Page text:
Westpac explains why the US dollar is getting beaten up

Mark Kolbe/Getty Images

If it wasn’t clear already, it appears that inflationary pressures in the United States are now finally starting to build.

A sharp acceleration in wage growth in January, something that may or may not have been driven by inclement weather, was followed up by hotter-than-expected consumer and producer price inflation readings this week, sending benchmark 10-year US bond yields to fresh multi-year highs.

However, despite the prospect of firmer economic growth and stronger inflation in the US, something that suggests the US Federal Reserve may have to lift interest rates faster than currently anticipated, the US dollar hasn’t rallied alongside yields.

Quite the contrary, it’s taken a bath, currently teetering just above the previous multi-year low struck in January this year.

So what gives?

US inflation is picking up, as are bond yields. And Congress just passed a significant fiscal stimulus program at a time when the US economy is already strong, raising the risk that the Fed may have to hike fast and high in the years ahead.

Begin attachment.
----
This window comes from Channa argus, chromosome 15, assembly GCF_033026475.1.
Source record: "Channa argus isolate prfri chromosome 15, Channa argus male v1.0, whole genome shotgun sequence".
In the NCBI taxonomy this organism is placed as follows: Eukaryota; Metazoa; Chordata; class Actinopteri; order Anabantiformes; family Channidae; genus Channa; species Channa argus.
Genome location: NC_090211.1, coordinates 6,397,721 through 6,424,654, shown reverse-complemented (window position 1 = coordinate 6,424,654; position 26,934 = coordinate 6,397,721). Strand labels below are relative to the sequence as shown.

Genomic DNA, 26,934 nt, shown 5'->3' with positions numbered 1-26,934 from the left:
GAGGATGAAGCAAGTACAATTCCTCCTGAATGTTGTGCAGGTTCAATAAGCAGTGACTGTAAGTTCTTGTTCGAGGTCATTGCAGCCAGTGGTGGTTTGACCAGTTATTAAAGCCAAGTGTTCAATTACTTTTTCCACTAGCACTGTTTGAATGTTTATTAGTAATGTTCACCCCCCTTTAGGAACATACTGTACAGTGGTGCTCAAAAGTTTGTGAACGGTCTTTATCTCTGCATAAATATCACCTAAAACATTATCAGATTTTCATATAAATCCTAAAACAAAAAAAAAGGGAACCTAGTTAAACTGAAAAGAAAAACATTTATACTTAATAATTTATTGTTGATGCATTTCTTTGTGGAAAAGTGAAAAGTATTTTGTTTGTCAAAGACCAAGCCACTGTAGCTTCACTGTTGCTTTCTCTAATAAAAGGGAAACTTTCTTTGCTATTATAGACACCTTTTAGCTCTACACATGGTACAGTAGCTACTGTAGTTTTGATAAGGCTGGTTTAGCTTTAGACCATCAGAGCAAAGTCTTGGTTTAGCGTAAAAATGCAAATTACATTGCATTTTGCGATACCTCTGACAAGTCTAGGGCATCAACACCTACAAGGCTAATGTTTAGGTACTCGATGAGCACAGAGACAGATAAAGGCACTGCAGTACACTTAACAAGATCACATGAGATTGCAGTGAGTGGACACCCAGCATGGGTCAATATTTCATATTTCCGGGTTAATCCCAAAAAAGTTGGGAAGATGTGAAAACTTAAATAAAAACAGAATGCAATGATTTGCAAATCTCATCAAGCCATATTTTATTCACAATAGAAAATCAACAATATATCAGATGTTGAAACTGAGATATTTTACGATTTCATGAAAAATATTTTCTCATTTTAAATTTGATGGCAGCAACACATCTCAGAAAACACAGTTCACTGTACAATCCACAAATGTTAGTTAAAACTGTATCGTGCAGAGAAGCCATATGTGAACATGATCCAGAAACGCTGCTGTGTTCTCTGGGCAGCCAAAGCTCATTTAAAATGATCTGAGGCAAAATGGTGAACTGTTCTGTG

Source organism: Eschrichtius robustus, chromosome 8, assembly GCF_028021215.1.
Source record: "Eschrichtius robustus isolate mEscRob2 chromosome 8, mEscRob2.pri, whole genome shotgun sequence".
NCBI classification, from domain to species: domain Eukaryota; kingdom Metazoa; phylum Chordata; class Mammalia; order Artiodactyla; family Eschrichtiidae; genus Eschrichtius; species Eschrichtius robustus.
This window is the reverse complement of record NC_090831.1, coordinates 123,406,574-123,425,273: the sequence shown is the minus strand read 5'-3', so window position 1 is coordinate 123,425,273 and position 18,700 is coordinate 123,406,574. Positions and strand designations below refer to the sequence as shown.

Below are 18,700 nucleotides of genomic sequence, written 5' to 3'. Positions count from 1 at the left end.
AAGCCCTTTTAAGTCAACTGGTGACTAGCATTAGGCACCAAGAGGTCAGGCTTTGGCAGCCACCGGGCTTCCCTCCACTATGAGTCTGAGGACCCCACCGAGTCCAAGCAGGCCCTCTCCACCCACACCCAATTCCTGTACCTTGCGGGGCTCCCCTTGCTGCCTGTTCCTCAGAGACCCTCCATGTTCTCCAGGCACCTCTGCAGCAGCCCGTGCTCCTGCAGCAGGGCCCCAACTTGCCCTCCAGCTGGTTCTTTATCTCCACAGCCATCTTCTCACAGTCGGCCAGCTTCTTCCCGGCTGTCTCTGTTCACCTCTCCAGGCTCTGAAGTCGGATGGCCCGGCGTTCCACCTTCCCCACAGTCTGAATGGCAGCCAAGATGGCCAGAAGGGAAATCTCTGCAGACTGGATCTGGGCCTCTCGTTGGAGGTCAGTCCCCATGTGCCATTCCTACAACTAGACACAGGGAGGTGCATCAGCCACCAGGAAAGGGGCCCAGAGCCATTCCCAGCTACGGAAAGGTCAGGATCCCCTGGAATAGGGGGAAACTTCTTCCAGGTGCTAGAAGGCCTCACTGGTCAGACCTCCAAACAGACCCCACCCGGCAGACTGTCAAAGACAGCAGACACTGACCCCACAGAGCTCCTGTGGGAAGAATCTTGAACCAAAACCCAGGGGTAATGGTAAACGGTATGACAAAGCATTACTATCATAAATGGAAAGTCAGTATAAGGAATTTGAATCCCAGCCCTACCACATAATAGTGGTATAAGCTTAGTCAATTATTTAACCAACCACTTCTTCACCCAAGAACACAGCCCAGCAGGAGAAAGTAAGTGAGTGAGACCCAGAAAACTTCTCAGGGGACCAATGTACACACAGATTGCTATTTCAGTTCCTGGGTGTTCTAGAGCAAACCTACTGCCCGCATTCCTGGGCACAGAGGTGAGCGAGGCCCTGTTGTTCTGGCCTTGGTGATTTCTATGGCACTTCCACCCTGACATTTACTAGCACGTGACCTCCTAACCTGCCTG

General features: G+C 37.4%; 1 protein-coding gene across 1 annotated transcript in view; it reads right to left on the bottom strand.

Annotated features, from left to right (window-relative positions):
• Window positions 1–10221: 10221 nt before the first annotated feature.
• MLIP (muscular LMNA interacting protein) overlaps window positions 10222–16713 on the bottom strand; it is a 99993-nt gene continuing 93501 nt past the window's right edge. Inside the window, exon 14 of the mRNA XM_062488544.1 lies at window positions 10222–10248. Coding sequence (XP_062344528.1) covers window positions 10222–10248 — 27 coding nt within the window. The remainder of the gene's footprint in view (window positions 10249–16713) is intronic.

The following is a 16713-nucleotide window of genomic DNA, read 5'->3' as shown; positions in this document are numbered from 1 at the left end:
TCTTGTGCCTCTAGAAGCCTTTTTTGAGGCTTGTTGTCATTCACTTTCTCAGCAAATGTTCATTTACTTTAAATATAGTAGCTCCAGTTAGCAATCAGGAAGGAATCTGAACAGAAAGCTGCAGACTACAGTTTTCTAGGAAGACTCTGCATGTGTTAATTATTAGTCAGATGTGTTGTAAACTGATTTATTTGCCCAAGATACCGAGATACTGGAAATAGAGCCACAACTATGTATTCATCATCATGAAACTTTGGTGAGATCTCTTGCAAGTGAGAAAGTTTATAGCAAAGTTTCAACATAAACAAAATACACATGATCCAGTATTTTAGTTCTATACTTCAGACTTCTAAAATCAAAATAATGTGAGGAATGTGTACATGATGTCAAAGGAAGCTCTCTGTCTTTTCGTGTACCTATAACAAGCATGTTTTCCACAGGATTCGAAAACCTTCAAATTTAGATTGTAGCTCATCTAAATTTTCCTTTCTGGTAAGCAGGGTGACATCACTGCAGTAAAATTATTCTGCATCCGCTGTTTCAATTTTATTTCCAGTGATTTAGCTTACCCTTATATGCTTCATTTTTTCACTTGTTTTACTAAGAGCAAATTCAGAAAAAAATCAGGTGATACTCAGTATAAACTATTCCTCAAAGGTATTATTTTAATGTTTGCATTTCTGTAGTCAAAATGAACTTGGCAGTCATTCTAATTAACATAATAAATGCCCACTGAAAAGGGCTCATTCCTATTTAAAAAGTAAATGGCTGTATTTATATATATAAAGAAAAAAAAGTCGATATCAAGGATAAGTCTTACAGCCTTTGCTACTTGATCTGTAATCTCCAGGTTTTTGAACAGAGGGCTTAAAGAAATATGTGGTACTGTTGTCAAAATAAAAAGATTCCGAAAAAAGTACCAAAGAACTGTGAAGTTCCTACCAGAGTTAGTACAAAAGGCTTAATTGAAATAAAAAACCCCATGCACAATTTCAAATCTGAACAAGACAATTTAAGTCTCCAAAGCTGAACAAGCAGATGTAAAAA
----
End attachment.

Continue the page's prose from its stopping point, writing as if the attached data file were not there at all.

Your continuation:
But the dollar’s looking like a dog, at least based off the recent price action.

To Westpac Bank, rather than being a delight for the US dollar, the prospect of higher US government budget deficits has been a drag, pointing to the performance of the US dollar trade-weighted index against the US budget position as a percentage of GDP.

Source: Westpac Bank

“The breakdown in deeply entrenched fundamental linkages that hold near axiomatic status, namely the link between the USD and US yields, might not be the mystery many believe,” says Richard Franulovich, chief currency strategist at Westpac.

“Much of the rise in term premiums (yields in longer-dated US bonds) coincides with heightened deficit risks following the two-year $300 billion budget bill that puts the US deficit on course to hit 4.5-5.0% of GDP this year.”

Franulovich says that while US wage and inflation pressures might be stronger than elsewhere in the world, economic growth, confidence and employment across other G10 nations is largely the same.

As such, Franulovich says that the “US dollar outlook remains negative”.

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